Searching Beyond Slavery for My Heritage… Come One Come All and HELP!!!

At the age of forty-five it has become more important to me to learn as much as possible about my heritage no matter how difficult a task it would be… I assumed that the task would be somewhat overwhelming since my forefathers history in America evolved out of slavery. Additionally, it appears that once freed many former slaves changed their names and a large majority migrated to the north. I was fortunate to learn about some of the heroic acts of some family members as a child and that assisted possibly in molding me into the strong and happy person that I am today.

My grandmother Lula Mae Kennedy was born in 1923; she migrated to Chicago from Mississippi at an early age. Grandmamma and I would sit for hours talking about her childhood and history; she lost her mother named Corinthian at the age of just ten years. I’ve tried to visualize growing up during that early period as a Black female and weathering life storms without a mother and it seems like an impossible reality. I must tell you that my grandmother had the biggest heart you could ever imagine; she was well liked and respected by her neighbors and others within the community. She was the greatest cook that I’ve ever known and I still can’t find another peach cobbler that taste similar to hers. Grandma was loved by everyone; White folk as well as Black folk — My grandmother provided caretaking services at times during her life span and I suspect some maid services for many prior to my birth, but what I remember about her growing up is that she was always home with us and that she laughed often; my grandmother passed away in her mid seventies, but she lived a life of servicing others and she was proud of her children and family and contributions to society. Seriously, I never realized how much we didn’t have because of grandma’s personality; she was the unlicensed counselor, bank manager, and food provider for anyone in the community that asked for help and her ability to make a chicken back taste as good as the chicken breast lead me to believe we were rich —

There are other relatives that are remembered in history; my mother Mozella has often shared with me information about her father Ezra Smith; “the Elephant Trainer” that stood 6 ft 7 inches tall. Just yesterday, mother shared a new photo with me that was retrieved from the internet, which made me search the engine for further possibilities and low and behold, I found several stories about my grandfather’s role in recapturing an elephant named” Modoc” that had escaped and terrorized a town for five days. The news articles and stories shared by freelance writers’ all stated that my grandfather was an “elephant whisperer.” At your leisure review the story online; it is a tale that I heard throughout my childhood and that I finally am able to confirm; how fascinating….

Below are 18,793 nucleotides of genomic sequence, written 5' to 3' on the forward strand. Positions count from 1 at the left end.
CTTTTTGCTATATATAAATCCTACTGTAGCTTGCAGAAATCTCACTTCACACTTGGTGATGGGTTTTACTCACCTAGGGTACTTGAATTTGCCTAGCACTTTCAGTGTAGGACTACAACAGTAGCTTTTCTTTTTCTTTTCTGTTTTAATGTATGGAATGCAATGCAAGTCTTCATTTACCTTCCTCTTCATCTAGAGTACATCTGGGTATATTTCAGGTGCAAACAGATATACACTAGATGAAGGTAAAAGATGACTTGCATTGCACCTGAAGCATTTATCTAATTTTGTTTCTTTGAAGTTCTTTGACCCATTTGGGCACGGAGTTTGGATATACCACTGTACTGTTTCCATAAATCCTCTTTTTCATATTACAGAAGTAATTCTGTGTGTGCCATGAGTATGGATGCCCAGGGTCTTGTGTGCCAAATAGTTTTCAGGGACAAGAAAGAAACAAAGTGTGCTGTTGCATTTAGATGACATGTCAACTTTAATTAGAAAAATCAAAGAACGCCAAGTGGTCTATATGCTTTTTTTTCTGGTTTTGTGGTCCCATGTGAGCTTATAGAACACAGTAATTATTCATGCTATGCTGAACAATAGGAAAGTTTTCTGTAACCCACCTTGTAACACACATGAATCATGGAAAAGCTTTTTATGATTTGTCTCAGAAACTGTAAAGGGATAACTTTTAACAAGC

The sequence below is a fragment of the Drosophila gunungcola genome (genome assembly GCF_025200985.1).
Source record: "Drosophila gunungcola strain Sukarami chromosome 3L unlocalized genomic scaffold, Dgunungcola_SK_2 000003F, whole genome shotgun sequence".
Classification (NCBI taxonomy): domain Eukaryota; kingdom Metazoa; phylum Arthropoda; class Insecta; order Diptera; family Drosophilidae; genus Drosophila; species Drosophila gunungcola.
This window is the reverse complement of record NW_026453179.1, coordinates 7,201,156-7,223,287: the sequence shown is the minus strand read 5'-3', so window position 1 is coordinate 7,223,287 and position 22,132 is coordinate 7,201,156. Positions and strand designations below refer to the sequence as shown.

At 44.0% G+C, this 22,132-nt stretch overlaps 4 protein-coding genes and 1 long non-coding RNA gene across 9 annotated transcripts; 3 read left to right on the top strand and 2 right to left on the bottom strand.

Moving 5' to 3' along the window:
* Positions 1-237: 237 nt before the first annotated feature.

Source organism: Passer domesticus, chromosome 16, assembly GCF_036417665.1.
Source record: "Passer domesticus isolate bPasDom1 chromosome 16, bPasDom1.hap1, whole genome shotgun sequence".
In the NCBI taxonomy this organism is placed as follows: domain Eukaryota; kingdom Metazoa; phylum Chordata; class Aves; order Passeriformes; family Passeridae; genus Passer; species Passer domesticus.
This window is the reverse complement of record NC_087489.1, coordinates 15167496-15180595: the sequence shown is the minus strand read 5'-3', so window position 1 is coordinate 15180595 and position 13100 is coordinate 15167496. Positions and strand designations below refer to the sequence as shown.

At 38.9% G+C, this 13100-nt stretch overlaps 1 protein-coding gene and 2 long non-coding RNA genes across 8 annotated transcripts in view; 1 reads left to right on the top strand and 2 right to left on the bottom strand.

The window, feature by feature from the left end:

After, going to bed last night and feeling quite proud about the tee bits of information uncovered or revisited about my grandfather Ezra Smith and reflecting on the multiple kind spirits that shape my family, especially feeling refreshed and happy by the remembrance of Grandma Lula; I decided that it was time to face what appears to be the greatest obstacle; learning more about my history. I have decided to open the closed doors that will lead me back to that period of slavery and I pray ‘”the journey will lead me beyond slavery —

Day one occurred at 1a.m. in the morning; I sat at my desk in my home office with a rather large cup of coffee and began typing in different sets of words relating to my family tree; I located many topics to be revisited at a later date. Finally, I stumbled on a website that is a recording of the “Smith pedigree?” Well, it appears that those recordings are a listing of the bloodlines of White families, which in someway I am certain could lead to a discovery of my own bloodline, but I wasn’t prepared for that journey just yet; besides I didn’t locate any familiar first names (smile). After leaving that site I felt anxious to discover more about “who I am?” or even “where I come from — ” I’m certain my mother would tell me that I am a Strong and unique African American Female, A Social Worker, Master level Clinical Psychology student, published author, mother and person that loves life and it’s challenges; mother would be right, but aside from that what can I learn about my forefather’s if I took a little time out of life’s busy schedule to trace back to my roots? Perhaps, I will find nothing and that would be fine because I am an American and I am proud of who I am and proud of my current family connections, but what if I did discover more about my families evolution? How proud my children and their children might be — So, with knew found energy I typed in “First free slave named Smith;” I felt somehow that I was cheating my father as his last name is Peterson, but I understand that tracing this history could take a life time or the rest of my life; I will note that my great grandmother; named Mrs. Bradley, lived to be around 105 years of age. So, I understand he importance of the maternal and paternal family and I desire to complete the paternal side later.